In another video in 2016, he backed up his decision but advised viewers not to use the drugs, stating, 'If you have the choice to do steroids or stay natural, stay natural. There's no reason to do steroids. You're only hurting your body and hurting yourself.' He then said that professional bodybuilders have no such choice, since they cannot win at that level without using the drugs. He said, 'I was competing on stage and I was getting to the point where I was going to keep getting blown off the stage if I didn't do them. So I took that step and that's the road I chose, and here I am.'
He offered advice on how to use the drugs 'properly' for those he said were going to use them anyway. He said that when he was competing at the national level, he was taking 20 international units per day of Serostim, a synthetic form of human growth hormone, which would cost about $8,000 per month at ordinary prescription prices (although he was sometimes getting it for free or for about $2,000 through connections with people who had prescriptions for it to fight HIV infection). He said that during his bodybuilding career he 'lived and died for bodybuilding'.
Piana quit bodybuilding competitions in his last few years and spent his time as a social media personality and promoting his business, called Rich Piana: 5% Nutrition. The meaning of '5%' in the name of the brand is that '5% represents the percentage of people that are out there actually doing whatever it takes to fulfill their dreams, to accomplish their goals, and to live the type of life they want to live.'
In his post-competition life, he promoted his brand and frequently spoke about the use of steroids and hormones and the associated consequences. He made appearances at fitness expos, and in videos posted on YouTube, he gave advice about diet and fitness routines. He had 1.2 million followers on Instagram and hundreds of thousands of subscribers on YouTube.
In 2020 Sara Heimisdóttir, Piana's ex wife claimed that he was involved; at least partially in production and fully in sales and distribution of steroids on an Icelandic podcast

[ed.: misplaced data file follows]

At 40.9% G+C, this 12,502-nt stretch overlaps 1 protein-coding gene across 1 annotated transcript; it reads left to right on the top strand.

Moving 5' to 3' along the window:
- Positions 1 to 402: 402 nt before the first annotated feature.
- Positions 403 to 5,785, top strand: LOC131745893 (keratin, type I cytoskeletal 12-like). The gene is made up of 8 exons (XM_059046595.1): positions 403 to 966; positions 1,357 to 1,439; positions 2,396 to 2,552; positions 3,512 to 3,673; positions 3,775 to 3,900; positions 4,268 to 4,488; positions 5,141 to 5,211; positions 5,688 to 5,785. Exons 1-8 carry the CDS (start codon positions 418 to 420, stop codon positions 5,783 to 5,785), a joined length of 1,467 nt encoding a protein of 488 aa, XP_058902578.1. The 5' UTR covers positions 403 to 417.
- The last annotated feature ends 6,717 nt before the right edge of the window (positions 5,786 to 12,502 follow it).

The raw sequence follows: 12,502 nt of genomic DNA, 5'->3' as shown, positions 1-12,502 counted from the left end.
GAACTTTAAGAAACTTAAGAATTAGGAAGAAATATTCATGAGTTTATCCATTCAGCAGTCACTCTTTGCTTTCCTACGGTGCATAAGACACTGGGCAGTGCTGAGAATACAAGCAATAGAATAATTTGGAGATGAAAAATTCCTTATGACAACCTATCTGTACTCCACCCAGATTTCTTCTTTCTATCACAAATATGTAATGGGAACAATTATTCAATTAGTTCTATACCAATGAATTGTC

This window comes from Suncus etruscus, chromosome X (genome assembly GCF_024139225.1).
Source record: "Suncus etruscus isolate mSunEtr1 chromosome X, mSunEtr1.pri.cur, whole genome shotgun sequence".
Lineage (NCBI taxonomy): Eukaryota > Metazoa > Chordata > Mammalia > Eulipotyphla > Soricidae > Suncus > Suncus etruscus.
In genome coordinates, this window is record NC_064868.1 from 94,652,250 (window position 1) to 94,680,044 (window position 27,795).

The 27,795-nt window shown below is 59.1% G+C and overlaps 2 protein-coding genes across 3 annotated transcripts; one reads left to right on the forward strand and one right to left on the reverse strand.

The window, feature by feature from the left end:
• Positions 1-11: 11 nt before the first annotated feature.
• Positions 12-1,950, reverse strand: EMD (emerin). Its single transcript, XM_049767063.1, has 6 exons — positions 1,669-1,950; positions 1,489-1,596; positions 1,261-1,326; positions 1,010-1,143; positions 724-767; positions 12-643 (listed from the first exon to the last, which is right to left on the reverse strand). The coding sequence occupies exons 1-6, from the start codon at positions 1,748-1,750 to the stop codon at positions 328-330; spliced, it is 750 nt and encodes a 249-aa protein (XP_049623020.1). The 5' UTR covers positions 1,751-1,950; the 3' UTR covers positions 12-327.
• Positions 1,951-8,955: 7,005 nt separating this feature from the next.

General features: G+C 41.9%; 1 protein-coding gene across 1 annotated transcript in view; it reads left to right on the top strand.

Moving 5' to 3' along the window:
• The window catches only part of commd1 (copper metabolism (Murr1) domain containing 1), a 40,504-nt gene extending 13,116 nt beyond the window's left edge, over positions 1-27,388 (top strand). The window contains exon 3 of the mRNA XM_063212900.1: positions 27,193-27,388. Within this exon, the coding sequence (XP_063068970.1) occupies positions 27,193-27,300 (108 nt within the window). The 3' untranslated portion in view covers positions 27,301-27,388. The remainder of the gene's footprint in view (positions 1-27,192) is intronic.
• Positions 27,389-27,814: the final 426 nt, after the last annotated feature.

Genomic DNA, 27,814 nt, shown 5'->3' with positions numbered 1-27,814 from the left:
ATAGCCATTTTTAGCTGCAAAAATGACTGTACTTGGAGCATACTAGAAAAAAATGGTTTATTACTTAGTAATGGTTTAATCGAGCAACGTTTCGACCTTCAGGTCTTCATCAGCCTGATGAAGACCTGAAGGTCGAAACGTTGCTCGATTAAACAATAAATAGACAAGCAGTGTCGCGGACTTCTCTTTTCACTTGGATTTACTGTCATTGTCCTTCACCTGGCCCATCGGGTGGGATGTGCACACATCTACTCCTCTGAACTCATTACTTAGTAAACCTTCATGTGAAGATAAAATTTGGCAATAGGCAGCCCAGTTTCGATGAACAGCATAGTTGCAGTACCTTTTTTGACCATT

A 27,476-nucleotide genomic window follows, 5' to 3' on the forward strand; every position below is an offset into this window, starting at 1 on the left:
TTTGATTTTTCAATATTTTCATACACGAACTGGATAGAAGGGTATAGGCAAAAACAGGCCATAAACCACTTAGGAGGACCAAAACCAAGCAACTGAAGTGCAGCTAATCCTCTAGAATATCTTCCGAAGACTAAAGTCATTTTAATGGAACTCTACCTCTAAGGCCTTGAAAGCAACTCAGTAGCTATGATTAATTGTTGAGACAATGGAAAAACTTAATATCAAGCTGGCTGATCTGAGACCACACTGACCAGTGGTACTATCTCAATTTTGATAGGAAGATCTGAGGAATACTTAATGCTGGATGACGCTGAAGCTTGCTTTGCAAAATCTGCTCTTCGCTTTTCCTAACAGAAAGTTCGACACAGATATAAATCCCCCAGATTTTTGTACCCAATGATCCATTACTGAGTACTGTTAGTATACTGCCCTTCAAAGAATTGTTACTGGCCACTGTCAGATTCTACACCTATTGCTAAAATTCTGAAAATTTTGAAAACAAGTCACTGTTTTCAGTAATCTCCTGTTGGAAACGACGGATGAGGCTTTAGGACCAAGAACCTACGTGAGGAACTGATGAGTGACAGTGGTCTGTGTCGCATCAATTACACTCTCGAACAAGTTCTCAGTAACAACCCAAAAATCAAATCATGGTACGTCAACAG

Piana was married twice. His first marriage ended in divorce after he had an affair. He then had a longstanding on-again, off-again relationship with fitness model Chanel Jansen. He then married Icelandic bodybuilder Sara Heimisdóttir in 2015. They separated in 2016 and he later accused her of using him to qualify for U.S. residence and stealing money from him. His second marriage was annulled as having occurred under false pretenses, and he resumed his relationship with Jansen, who was his partner at the time of his death.
Piana reportedly also had a struggle with opiate addiction at some point, according to Jansen.
At 1:30 p.m. on August 7, 2017, Piana collapsed while receiving a haircut from Jansen at his home. He was standing at the time and hit his head when he collapsed. Jansen called the 911emergency operator, and followed their instructions to try to perform cardiopulmonary resuscitation until paramedics arrived about 10 minutes into her call. The paramedics confirmed that his heart was not beating properly. His heartbeat was eventually restored, but only after so much time had passed that brain damage had set in from lack of oxygen. After the discovery of crushed white powder along with a straw and a credit card on the table in his home, paramedics administered Narcan, a medication used to counteract a possible opiate overdose. There was later speculation about possible recreational drug use, foul play, or other unknown factors involved in his death. However, Jansen denied that cocaine, heroin, or other drugs were involved – saying he had sometimes snorted a high-caffeinepre-workout supplement and that he did not use recreational drugs. Twenty bottles of testosterone were reportedly found in his home.
Jansen later said his brain had been deprived of oxygen for over 30 minutes. She also said that in the last few days before his collapse, Piana had exhibited some unusual symptoms including shortness of breath and nausea, and said she was later told these may have been warning signs of an impending cardiac arrest.
After spending two weeks in an induced coma to try and reduce swelling to the brain, Piana died on August 25, 2017, at the age of 46. An autopsy revealed 'significant heart disease' and that his heart and liver weighed over twice the average amount for an adult male. Jansen said Piana was well aware that his organs were enlarged, and that this was a known side effect of the steroids and hormones he had been taking, but said he was not aware that this put him at risk for a sudden cardiac arrest.